The first thing you notice about the garden is how out of place it looks in this dusty, hazy landscape, where herds of cows kick up sandstorms and goats nibble at sparse weeds below scraggly trees.
The garden is a swatch of vibrant color: green tufts growing lettuce, aubergine, watermelon and other produce form tidy rows, and women in bright skirts walk through, bringing tin watering cans from the well to hydrate this lush little corner in a vast, parched landscape.
Here, in Koyli Alfa village in central Senegal, Batta Mbengu works in this garden every Wednesday; there are almost 300 women who labour here, divided into groups of 30, with each group taking a weekly shift. And every week, each woman contributes 100 West African francs (about 14p) to a tontine – a communal pot of money that any member can cash out when she needs it.
But Koyli misses her brother, Ndiaga, who languishes in prison for trying to illegally emigrate to Europe, along with millions of others.
To encourage men like Ndiaga and their children to stay in their countries of birth, the World Bank, the European Union, and other international donors and development organisations are banking on gardens like this one.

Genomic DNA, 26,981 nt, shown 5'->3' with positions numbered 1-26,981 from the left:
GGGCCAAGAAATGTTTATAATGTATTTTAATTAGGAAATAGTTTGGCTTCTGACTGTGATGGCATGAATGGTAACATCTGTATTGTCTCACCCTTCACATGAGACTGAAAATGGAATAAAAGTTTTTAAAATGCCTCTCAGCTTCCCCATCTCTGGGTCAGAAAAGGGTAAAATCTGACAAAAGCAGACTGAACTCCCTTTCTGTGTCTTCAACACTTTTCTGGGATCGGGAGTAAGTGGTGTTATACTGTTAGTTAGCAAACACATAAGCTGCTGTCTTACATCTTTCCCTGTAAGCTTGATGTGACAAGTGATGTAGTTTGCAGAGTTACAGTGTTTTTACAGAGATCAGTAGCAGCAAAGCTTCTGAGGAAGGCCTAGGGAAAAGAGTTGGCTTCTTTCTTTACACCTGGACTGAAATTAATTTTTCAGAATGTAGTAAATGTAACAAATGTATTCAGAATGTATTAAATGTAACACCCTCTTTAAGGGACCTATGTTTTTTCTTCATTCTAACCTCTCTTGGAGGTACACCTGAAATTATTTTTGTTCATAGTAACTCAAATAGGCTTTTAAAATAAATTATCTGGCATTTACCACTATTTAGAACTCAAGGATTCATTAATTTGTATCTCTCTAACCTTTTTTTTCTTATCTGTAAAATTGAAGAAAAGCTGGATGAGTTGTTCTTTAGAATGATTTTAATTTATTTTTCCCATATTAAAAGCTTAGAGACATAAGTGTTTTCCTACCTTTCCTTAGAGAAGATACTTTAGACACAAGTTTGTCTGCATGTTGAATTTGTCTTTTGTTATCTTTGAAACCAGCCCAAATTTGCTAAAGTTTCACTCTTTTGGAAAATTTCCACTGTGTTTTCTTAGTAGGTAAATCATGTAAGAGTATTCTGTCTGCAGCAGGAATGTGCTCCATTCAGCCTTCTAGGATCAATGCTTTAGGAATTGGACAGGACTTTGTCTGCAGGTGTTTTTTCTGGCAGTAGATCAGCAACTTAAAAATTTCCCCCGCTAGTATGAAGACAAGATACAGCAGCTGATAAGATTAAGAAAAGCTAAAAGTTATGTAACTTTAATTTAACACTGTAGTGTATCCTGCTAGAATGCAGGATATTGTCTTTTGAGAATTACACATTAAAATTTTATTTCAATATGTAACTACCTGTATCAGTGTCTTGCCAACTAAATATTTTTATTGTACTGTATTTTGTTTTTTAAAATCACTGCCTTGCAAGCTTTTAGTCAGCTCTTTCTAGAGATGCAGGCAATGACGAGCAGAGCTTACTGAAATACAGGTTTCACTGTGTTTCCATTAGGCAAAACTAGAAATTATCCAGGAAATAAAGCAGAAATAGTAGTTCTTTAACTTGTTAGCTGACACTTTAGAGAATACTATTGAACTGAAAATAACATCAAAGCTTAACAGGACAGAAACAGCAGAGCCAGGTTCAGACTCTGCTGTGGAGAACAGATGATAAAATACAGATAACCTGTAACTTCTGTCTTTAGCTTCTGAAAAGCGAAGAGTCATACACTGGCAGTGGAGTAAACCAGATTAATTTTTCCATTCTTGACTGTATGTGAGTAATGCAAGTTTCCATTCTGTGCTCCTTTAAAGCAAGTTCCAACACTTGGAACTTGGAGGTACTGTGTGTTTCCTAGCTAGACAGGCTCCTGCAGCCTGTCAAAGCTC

They are part of the 4000-mile Great Green Wall, an effort to undo the environmental devastation of climate change, and the human misery that comes with it.
The Great Green Wall is a $8 billion project that’s a combination of ecological restoration, regenerative agriculture, and reforestation. It’s designed to regenerate degraded land in desertified parts of Africa on a massive scale.
It’s an African-led project with an epic ambition: to grow an 8000km natural “wonder of the world” across the entire width of Africa. Its goal is to provide food, jobs and a future for the millions of people who live in a region that’s on the front lines of climate change.
Once completed, the Great Green Wall will be the largest living structure on Earth, and a new Wonder of the World.
The Great Green Wall is currently taking root in the Sahel region, at the southern edge of the Sahara desert – one of the poorest places on the planet. More than anywhere else on Earth, the Sahel is seeing the effects of anthropogenic climate change.
Millions of residents are already facing its devastating impact. Persistent droughts, lack of food, conflicts over fewer natural resources, and mass migration to Europe are some of the many consequences.
Yet, local people from Senegal in the west to Djibouti in the east are fighting back. Since the birth of the Great Green Wall initiative in 2007, life has started coming back to the land, bringing greater food security, jobs and stability to people’s lives. But the Great Green Wall isn’t just for the Sahel. It is global symbol for humanity overcoming its biggest threat – our changing environment.
By 2020, 60 million people from sub-Saharan Africa are expected to migrate because of desertification.
Will the Great Green Wall encourage people to stay, or will the rural revitalization it riggers merely help them earn the money they need to leave for even greener pastures elsewhere?
Unless otherwise credited, all photos courtesy of Great Green Wall.